Archive - 2014

January 3rd

2013 In Blogging Review

Doing a quick check of Google Analytics and other metrics of my blog for 2013, I find that the blog post that got the most traffic last year was one that I wrote back in 2009 about using GraphViz. The second most popular was also a blog post from 2009, which was about Matlab and Excel. Coming in third was a post from 2010 about adding Google Document forms to Tumblr. This was followed by another 2010 blog post about recovering a bricked Nokia N900 and rounding out the top five posts was a 2009 blog post about performing an SQL style “group ny” in Matlab. So, the top five blog posts were old technical how to blog posts.

According to Google Analytics, the next most popular post was about when the Thule Weekender met its end. This was a 2013 blog post. However, when I look at the data from my server, this blog post doesn’t show up as significant.

My server shows the my most popular blog post of 2013 being one of my random collections of topics. It is hard to tell what aspect of the post brought the traffic, but I’m guessing it was talking about Ingress.

The second most popular post was about opening the Supreme Court to the highest bidder and the third returned to technology themes as I talked about both Google Glass and Ingress. This was followed by a blog post mixing technology, politics with a little bit of poetry as I adapted the beginning of Howl to events in 2013. The final of the top five from this list was a blog post about health care discussions online.

Technology and politics continue to be what brings people to this blog. My most popular blog posts are from a few years ago. Should I write more to the technology and politics audience? Should I further my explorations in other topics? How much does one write for oneself and how much does one write for others?

It will be interesting to see what 2014 brings.

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January 2nd

Poor Customer Service from @amitywines

Like many others, I stopped off to pick up a little bubbly to celebrate New Year’s Eve. It was a few hours before closing. The store was busy, but not bad. I wandered around for a little bit to try and find something nice. I picked up two bottles of a sparkling wine that Kim had recommended and went to check out.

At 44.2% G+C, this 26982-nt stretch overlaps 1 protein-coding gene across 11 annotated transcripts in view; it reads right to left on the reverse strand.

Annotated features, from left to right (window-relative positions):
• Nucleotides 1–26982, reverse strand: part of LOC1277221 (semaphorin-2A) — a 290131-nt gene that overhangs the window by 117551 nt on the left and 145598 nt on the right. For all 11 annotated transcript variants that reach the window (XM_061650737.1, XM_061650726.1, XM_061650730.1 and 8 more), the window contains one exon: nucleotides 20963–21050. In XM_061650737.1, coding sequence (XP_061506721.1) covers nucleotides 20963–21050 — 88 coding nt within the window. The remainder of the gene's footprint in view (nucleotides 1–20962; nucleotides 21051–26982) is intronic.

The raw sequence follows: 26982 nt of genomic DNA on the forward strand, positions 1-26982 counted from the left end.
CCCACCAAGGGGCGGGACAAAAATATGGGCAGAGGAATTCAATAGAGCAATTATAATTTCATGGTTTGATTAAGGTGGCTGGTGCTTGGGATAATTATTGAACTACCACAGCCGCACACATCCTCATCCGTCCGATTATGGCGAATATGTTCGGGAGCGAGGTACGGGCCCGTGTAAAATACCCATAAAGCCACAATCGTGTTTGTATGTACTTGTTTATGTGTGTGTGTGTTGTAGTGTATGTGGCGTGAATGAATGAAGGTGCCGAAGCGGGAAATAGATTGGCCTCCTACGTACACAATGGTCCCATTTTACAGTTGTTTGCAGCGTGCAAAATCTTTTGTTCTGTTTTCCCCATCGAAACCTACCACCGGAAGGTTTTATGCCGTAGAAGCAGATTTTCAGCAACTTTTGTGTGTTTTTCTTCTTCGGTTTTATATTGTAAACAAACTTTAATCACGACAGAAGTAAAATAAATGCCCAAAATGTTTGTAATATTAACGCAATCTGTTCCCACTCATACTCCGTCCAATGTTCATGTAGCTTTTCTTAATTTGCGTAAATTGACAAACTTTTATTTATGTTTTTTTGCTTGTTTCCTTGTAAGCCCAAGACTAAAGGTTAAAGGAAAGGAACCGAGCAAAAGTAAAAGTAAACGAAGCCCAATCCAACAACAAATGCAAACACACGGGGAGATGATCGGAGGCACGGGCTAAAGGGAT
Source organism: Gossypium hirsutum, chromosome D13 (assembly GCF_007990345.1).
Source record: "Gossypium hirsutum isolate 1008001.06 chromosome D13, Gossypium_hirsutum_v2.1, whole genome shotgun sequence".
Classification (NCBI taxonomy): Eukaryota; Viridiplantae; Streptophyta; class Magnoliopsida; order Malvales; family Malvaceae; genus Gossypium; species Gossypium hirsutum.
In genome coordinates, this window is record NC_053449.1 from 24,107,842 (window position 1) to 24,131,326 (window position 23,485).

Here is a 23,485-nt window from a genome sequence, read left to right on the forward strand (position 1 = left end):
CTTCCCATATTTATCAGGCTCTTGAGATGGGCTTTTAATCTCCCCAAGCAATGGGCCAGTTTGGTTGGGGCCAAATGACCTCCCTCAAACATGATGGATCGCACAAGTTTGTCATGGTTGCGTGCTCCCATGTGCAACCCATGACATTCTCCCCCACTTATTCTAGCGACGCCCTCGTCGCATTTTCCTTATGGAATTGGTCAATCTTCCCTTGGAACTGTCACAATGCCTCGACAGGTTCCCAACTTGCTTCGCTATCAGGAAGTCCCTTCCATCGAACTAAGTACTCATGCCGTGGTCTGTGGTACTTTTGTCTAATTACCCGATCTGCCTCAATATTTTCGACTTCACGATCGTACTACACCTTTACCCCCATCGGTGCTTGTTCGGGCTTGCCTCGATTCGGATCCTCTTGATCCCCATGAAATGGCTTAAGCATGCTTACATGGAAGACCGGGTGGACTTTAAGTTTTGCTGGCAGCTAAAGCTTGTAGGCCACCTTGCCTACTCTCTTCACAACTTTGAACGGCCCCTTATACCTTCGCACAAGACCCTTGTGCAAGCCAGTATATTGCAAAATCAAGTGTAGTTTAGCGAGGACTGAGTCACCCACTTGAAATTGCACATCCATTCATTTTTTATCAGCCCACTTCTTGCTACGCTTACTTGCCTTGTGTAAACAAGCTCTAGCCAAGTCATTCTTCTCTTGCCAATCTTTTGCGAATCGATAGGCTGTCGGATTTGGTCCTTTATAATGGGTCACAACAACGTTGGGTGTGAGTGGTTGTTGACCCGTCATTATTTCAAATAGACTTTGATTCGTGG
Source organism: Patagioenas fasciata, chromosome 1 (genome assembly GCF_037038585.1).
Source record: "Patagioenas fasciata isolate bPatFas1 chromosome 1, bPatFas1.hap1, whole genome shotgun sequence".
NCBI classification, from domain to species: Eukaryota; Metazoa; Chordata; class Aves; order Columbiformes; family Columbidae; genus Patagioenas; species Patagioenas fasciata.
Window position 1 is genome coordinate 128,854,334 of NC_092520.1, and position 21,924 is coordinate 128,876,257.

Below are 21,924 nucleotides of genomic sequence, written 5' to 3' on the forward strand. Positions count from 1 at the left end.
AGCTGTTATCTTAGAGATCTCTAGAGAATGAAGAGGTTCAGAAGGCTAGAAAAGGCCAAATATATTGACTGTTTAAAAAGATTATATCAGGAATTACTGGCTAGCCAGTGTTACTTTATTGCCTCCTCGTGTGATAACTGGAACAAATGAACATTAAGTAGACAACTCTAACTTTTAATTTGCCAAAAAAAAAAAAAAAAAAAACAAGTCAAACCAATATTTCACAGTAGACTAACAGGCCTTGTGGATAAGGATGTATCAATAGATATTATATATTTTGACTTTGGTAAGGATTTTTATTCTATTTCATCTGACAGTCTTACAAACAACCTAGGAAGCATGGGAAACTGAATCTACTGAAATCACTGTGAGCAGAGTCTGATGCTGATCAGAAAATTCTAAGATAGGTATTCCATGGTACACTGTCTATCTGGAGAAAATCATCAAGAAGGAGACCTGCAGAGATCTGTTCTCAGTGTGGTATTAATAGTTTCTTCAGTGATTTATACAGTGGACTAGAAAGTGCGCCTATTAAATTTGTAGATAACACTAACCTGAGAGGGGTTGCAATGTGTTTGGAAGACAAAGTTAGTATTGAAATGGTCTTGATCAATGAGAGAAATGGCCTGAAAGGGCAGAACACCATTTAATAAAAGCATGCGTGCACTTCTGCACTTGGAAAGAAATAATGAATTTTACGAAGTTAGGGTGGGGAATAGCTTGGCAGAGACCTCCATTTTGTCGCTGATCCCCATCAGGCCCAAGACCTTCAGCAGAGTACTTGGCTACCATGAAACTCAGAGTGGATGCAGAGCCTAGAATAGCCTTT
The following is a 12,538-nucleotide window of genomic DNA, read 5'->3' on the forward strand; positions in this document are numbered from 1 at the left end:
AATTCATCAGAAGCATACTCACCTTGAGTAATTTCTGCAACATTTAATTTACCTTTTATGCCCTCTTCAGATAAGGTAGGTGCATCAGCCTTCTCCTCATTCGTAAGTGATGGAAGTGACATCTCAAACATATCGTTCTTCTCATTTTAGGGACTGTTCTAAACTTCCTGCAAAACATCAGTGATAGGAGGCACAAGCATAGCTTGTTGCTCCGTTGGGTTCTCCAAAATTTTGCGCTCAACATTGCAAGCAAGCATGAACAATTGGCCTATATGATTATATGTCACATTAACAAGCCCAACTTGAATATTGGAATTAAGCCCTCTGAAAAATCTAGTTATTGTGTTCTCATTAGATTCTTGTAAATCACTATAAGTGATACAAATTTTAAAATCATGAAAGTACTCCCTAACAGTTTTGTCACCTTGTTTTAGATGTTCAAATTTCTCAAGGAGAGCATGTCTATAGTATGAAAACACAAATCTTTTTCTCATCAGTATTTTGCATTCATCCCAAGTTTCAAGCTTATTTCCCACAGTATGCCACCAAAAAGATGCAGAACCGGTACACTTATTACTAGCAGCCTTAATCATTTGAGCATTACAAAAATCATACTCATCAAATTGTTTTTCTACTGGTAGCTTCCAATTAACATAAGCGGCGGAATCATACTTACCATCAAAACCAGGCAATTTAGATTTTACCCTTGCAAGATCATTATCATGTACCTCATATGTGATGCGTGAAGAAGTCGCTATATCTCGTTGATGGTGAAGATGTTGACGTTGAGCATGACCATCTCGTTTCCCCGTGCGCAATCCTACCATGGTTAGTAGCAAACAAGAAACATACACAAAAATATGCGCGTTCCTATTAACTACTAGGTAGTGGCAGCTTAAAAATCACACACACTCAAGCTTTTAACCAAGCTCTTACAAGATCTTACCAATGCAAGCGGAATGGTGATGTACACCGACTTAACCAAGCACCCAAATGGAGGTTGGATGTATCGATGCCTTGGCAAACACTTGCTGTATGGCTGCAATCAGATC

The cashier swiped my card through the card reader and it didn’t work. She tried a few more times and asked another person to help her. He didn’t have much better luck so they called a manager over. He tried swiping the card through the reader and didn’t have any luck. He asked if I had a different card. I told him I didn’t I asked if he could manually enter it, and he said he couldn’t.

This struck me as odd. I know that the magnetic strip on my card is starting to wear thin. There have been a handful of stores whose reader can’t read it. Sometimes, they put the card in a plastic shopping bag, which usually does the trick. If it doesn’t, they manually enter the card number. I’ve never had the situation where I couldn’t ultimately use my card, until New Year’s Eve.

I ended up leaving without any sparkling wine. Their intransigence lost them a sale. When I got home and told the story to my wife and some friends, my wife said she knew someone there and she would contact them.

Today, she sent an email and received the following response:

My apologies on your husbands experience.
However, if a credit card or debit card does not swipe it can not be validated that the card was in fact in the store if the charge was ever disputed. That obviously would not be the case here, but it's protection against any fraudulent charges.
If the card number is entered manually there is no protection for that. The swipe can be tracked.
There is no doubt that the funds are the account and that was never in question, it is a protection policy against credit card fraud.

Our cashiers are trained to let a manager know if a credit card doesn't swipe through the system. They know they are not allowed to enter it manually.

This struck as particularly odd. As I mentioned, no other store has ever refused to manually enter the credit card number. So, I contacted some experts in bank fraud. They responded:

Hey, the store owner is wrong. Cards can be manually entered and still not liable for fraud. Swiped transactions give merchants more protection, but they're still protected if they manually enter the info correctly. Sounds like this merchant is over interpreting the reg and being extra cautious.

So, I will be extra cautious from now on as well. I will not shop at Amity Wines and I will discourage others from possibly running into similar experiences.

While I’m at it, I’ll also contact Webster’s bank to get a replacement card with a new magnetic strip. When I’ve had banking issues, their customer service has always been exemplary.

Update 1/3/2014: